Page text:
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## Question

Bonanova answered my recent problem, with

the correct answer of 0.25 along with a nice graphic which explains the

result. Now I am asking for an algorithm which produces discrete

distributions in a random way. What would your algorithm be? You may

use the answer to my "Probablity of a Probability?" problem to test

To recap what bonanova did:

Let S be the set {(x,y,z)|x,y,z are real & x+y+z=1 & 0≤x≤1 & 0≤y≤1 & 0≤z≤1}

(this is the set of all discrete probability distributions on 3 outcomes).

Pick a random element (a,b,c) from S, i.e., pick it in such a way that each

element of S is as likely as any other of being chosen. Bonanova showed

that the probability that all 3 of (1/6)≤a and (1/6)≤b and (1/6)≤c are true

is 0.25 for an (a,b,c) so chosen.

## Recommended Posts

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Choose a and b randomly, uniformly [0,1].

We're going to break a unit stick in two places, a, and b.

c = min(a,b)

d=max(a,b)

x=c

y=d-c

z=1-d

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I mean #2. I'm sorry that I wasn't clear about that.

Here's a method for generalizing the solution to the OP to any arbitrary number of dimension

Let R( a, b ) be a random generator function that returns a uniform random number between a and b. We want to generate random vectors (x1, ..., xn ) such that x1 + ... + xn = 1, and 0 < xi < 1. Let's call this desired high dimensional region U. The outline of this solution is that we will generate vectors within U non-uniformly. However, we will compute for each generated vector a rescaling weight and will take it back to the uniform distribution. The method is as follows

1) We first compute a single vector (x1, ..., xn ) within U. The first (n-1) elements will require the random number generator R( ). The computation of the elements of this vector goes as follows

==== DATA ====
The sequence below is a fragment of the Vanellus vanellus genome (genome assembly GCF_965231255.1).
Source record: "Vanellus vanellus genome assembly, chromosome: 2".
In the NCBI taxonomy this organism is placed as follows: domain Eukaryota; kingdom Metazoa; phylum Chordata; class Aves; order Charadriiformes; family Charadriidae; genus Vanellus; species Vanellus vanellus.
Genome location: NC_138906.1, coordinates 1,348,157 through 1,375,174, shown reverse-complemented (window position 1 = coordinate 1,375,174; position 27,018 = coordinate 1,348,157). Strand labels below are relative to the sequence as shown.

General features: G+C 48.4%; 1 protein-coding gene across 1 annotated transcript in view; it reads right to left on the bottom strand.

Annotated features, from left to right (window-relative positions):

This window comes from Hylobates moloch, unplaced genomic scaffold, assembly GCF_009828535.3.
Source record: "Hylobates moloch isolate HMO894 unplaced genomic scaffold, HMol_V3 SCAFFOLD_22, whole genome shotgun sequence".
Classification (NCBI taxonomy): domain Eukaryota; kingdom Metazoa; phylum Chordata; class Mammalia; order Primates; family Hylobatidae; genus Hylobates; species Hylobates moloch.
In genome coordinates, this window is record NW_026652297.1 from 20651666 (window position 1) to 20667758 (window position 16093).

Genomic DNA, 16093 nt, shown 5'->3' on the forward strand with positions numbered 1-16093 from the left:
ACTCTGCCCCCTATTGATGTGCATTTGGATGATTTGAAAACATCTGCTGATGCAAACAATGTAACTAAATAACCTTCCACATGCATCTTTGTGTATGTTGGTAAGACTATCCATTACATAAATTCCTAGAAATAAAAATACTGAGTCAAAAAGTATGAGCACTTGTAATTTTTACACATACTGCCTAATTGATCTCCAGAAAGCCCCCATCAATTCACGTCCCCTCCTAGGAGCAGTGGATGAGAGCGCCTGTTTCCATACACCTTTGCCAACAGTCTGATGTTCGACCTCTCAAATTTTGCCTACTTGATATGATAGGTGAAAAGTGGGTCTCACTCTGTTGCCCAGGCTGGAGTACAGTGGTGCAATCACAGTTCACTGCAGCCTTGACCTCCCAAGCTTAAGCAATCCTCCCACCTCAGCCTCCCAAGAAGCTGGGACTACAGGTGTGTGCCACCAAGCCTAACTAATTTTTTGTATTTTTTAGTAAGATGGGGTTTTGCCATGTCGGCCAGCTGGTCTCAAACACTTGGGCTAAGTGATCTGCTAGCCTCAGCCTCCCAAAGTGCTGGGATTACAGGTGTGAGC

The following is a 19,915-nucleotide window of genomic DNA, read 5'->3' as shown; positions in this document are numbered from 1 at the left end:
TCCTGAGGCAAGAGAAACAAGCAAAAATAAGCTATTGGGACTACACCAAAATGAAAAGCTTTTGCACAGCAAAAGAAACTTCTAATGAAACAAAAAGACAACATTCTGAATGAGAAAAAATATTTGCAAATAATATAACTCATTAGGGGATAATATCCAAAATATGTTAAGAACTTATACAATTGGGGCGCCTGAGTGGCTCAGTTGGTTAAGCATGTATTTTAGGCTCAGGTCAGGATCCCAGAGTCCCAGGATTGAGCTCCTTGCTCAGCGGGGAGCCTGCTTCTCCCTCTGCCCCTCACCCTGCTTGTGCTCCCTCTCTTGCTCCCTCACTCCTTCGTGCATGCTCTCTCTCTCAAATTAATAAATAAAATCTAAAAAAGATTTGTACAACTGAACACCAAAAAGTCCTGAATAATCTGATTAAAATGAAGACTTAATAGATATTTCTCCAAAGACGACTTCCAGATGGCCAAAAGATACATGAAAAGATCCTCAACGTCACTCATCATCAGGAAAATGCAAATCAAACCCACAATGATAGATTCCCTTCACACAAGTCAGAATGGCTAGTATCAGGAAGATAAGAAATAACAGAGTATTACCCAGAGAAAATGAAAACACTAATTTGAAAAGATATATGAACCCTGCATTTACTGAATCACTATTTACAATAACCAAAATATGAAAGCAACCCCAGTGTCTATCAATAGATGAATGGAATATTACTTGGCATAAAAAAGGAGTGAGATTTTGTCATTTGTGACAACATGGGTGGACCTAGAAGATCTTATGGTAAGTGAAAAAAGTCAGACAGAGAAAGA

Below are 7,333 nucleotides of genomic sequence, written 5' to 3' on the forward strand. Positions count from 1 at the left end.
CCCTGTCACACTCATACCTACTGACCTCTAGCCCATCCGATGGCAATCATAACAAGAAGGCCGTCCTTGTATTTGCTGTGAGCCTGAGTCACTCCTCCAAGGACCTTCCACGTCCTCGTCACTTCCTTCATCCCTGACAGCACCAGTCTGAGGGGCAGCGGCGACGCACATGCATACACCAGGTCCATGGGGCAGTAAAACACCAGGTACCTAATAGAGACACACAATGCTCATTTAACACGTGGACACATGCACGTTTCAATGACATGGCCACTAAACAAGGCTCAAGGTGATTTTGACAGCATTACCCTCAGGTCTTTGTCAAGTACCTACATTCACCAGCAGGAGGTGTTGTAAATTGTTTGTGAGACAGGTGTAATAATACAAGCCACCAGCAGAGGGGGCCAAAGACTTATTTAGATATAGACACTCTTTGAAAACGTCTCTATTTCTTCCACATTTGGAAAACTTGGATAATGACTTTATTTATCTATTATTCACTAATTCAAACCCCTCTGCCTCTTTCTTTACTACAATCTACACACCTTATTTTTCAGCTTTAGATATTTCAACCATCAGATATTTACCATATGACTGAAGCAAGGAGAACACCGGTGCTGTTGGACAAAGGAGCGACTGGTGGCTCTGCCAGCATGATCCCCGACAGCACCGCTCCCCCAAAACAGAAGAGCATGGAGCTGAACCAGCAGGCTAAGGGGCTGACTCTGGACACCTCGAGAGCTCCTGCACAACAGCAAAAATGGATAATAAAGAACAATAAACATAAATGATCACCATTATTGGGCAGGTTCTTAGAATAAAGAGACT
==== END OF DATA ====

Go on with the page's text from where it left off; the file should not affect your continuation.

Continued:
x1 = R( 0, 1 ) // the first element is a random number between 0 and 1

x2 = R( 0, 1 - x1 ) // the second element is a random number between 0 and (1- x1 )

...

xn-1 = R( 0, 1 - x1 - x2 ... - xn-2 )

xn = 1 - x1 - x2 - ... - xn-1

The vector generated above is guaranteed to be inside the region U. However, it is by no means considered to be a uniformly random vector within U. Fortunately, we can compute the rescaling weights to convert it to a uniform distribution.

2) For the vector described in 1), we compute the corresponding rescaling weight, w. Let

w1 = 1

w2 = 1 - x1

...

wn-1 = 1 - x1 - x2 ... - xn-2

Finally, the rescaling weight is

w = w1 * w2 * ... wn-1

3) Repeat step 1) and 2) for M times to obtain M vectors and M corresponding rescaling weight. Call this set of M generated vectors V. Call the set of rescalling weights W.

4) To generate a vector uniformly within U, we sample a single vector from the set V using the weights W. That is, the vectors with higher weights have higher chance of being selected, and vectors with low weights have lower chance of being selected. Repeat this step as necessary to get more uniformly distributed vectors in U

Edited by bushindo
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Choose a and b randomly, uniformly [0,1].

We're going to break a unit stick in two places, a, and b.

c = min(a,b)

d=max(a,b)

x=c

y=d-c

z=1-d

Brilliant solution, Captain. I can adapt the arguments from my previous answer to show that it will work.

For the three dimensional case, it's easy to visualize the solution space as a triangle, and see that the probability of x taking on any particular value n will drop off linearly from a maximum at x=0 to zero at x=1, that is, proportional to 1-x. The probability density p(x) would be 2-2x (scaled so the integral over the range x=0 to x=1 equals one), and the probability that a randomly generated x is less than some value n would be the integral of p(x) from zero to n, denoted prob(x<n) = 2n - n^2.

If you pick two random numbers (a, b) and set x = min(a, b), then the probability that x is less than any particular value n would be prob((a<n) OR (b<n)). Since 'a' and 'b' are independent, we can re-write this as